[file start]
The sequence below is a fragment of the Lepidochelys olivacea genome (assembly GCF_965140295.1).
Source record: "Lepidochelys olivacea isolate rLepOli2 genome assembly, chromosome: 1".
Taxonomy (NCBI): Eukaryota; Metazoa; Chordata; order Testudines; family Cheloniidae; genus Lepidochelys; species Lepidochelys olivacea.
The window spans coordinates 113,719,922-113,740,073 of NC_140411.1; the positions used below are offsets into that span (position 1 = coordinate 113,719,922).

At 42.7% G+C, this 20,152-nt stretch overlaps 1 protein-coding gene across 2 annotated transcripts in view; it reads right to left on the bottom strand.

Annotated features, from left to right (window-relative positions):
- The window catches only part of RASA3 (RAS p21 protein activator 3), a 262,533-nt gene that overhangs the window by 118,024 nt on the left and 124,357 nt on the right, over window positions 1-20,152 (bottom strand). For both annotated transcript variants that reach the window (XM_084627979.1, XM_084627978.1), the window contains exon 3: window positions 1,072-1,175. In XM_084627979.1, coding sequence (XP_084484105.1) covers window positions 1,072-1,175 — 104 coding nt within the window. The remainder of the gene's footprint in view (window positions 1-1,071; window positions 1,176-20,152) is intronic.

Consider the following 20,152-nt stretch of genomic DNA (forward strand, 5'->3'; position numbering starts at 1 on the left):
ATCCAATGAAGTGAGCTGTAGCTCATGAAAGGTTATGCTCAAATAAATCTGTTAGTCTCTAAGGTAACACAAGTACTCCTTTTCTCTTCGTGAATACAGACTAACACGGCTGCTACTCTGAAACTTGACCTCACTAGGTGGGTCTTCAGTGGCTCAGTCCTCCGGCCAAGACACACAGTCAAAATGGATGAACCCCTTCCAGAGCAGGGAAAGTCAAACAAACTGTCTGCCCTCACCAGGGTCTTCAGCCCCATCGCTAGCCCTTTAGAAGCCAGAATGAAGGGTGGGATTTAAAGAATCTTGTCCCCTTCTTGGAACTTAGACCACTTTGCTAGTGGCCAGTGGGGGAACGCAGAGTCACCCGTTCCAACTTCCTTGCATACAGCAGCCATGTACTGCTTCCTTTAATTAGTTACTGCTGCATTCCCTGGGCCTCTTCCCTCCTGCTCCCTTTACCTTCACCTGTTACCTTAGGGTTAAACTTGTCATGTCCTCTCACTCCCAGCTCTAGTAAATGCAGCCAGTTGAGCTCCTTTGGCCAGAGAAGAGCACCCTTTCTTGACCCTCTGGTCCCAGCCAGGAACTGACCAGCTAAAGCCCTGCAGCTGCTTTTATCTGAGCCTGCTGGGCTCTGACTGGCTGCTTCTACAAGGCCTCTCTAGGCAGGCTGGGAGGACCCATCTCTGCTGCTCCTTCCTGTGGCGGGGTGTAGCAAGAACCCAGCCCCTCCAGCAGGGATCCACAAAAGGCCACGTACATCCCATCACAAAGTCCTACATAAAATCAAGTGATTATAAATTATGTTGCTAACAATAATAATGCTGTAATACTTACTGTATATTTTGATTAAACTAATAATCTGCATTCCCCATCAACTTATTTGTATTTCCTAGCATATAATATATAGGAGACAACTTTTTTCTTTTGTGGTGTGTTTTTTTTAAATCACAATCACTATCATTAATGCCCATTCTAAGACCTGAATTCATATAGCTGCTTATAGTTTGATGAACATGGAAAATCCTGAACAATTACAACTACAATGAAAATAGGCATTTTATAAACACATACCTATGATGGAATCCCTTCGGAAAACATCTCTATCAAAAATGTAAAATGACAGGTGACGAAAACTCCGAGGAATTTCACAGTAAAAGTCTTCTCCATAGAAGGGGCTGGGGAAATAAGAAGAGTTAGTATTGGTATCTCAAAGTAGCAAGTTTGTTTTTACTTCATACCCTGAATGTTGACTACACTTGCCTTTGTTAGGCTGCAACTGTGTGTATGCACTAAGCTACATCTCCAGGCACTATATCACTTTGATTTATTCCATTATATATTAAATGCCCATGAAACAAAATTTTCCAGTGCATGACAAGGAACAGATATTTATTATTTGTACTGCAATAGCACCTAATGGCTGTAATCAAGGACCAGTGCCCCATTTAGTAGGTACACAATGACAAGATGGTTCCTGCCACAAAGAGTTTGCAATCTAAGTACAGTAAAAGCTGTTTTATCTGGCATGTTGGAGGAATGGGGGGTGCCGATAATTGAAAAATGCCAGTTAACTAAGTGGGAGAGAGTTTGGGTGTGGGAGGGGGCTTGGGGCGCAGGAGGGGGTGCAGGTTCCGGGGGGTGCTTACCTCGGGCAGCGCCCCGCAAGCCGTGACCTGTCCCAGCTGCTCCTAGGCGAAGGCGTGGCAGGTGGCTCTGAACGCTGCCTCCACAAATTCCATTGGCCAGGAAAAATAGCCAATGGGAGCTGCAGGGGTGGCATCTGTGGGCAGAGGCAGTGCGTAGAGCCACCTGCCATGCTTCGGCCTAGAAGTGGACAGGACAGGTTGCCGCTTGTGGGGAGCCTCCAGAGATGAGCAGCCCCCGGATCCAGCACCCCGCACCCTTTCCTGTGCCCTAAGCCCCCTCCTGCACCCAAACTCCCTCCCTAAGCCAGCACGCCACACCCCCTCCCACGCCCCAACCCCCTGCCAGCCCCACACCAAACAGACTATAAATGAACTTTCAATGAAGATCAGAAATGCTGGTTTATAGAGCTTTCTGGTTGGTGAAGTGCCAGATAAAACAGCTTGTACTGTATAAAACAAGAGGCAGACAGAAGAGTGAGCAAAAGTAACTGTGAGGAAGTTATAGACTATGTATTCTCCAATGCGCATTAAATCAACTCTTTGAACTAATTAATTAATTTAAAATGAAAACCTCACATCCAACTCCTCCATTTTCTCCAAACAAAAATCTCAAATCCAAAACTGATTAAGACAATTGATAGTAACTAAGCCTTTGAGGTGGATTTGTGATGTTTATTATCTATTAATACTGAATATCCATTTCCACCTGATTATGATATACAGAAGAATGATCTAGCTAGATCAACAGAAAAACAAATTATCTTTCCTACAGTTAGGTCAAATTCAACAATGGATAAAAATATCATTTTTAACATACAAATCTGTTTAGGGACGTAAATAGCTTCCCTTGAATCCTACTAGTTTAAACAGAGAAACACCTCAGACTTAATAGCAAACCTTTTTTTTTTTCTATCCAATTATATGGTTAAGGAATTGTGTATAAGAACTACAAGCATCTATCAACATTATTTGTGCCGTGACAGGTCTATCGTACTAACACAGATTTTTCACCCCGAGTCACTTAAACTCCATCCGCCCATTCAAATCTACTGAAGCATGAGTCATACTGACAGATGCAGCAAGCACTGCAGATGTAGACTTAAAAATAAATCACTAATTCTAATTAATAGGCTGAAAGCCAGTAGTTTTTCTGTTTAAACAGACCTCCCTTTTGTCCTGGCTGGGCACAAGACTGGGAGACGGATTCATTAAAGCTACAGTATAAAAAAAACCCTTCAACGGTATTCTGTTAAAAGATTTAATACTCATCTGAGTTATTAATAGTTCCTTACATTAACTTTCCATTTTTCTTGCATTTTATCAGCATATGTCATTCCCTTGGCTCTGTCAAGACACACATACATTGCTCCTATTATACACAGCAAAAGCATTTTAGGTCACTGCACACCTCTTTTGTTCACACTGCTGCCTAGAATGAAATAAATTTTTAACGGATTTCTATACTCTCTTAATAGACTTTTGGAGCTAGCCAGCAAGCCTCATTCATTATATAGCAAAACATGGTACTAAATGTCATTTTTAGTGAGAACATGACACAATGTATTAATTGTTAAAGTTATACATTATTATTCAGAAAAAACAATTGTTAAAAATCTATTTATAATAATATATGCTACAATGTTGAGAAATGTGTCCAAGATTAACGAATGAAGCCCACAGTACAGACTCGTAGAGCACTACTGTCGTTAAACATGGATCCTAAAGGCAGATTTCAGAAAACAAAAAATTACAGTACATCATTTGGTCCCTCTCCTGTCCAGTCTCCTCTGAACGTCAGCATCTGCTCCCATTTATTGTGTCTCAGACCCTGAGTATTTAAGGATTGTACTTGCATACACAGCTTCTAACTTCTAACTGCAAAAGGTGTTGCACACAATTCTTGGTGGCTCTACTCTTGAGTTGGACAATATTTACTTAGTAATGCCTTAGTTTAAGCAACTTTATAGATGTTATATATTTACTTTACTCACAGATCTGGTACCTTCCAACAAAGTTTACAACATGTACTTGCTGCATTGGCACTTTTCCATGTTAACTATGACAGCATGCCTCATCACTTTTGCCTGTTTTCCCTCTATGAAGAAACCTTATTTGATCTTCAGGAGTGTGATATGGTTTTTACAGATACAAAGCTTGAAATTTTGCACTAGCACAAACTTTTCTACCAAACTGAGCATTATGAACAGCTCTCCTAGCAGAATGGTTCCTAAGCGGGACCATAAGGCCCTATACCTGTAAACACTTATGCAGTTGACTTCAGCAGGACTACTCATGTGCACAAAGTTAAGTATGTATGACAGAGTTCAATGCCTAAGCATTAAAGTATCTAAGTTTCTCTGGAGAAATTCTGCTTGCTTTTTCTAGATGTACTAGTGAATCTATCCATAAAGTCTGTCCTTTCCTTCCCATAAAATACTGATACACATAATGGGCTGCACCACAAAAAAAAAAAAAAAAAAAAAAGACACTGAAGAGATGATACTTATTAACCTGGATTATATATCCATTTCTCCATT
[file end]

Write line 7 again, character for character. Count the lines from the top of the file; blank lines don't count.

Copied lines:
- The window catches only part of RASA3 (RAS p21 protein activator 3), a 262,533-nt gene that overhangs the window by 118,024 nt on the left and 124,357 nt on the right, over window positions 1-20,152 (bottom strand). For both annotated transcript variants that reach the window (XM_084627979.1, XM_084627978.1), the window contains exon 3: window positions 1,072-1,175. In XM_084627979.1, coding sequence (XP_084484105.1) covers window positions 1,072-1,175 — 104 coding nt within the window. The remainder of the gene's footprint in view (window positions 1-1,071; window positions 1,176-20,152) is intronic.